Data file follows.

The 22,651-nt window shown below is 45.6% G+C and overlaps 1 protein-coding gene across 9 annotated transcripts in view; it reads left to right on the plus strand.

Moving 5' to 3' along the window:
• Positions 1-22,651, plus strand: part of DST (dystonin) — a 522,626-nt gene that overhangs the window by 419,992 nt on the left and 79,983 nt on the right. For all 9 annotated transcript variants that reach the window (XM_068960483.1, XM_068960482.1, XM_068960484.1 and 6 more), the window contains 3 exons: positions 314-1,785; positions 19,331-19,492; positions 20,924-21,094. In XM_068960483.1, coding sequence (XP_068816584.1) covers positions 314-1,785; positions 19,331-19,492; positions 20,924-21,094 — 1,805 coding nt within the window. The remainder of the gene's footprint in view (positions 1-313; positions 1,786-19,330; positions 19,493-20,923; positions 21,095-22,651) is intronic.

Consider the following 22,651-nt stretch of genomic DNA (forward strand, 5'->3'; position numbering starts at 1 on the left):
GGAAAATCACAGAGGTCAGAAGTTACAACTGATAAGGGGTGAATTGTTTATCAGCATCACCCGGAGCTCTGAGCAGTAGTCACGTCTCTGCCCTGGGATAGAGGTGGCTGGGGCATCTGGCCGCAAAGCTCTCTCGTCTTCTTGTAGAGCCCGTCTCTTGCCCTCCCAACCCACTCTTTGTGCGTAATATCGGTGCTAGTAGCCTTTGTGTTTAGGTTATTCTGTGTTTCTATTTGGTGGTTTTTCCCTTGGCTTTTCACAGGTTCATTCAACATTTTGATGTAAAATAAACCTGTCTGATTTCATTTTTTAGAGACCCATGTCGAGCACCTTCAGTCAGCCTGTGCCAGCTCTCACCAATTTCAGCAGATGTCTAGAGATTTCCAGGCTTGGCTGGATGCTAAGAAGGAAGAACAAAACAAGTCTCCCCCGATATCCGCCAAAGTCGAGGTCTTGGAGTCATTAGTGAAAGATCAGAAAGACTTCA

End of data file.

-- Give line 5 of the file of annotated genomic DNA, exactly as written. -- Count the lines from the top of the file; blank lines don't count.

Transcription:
GGAAAATCACAGAGGTCAGAAGTTACAACTGATAAGGGGTGAATTGTTTATCAGCATCACCCGGAGCTCTGAGCAGTAGTCACGTCTCTGCCCTGGGATAGAGGTGGCTGGGGCATCTGGCCGCAAAGCTCTCTCGTCTTCTTGTAGAGCCCGTCTCTTGCCCTCCCAACCCACTCTTTGTGCGTAATATCGGTGCTAGTAGCCTTTGTGTTTAGGTTATTCTGTGTTTCTATTTGGTGGTTTTTCCCTTGGCTTTTCACAGGTTCATTCAACATTTTGATGTAAAATAAACCTGTCTGATTTCATTTTTTAGAGACCCATGTCGAGCACCTTCAGTCAGCCTGTGCCAGCTCTCACCAATTTCAGCAGATGTCTAGAGATTTCCAGGCTTGGCTGGATGCTAAGAAGGAAGAACAAAACAAGTCTCCCCCGATATCCGCCAAAGTCGAGGTCTTGGAGTCATTAGTGAAAGATCAGAAAGACTTCA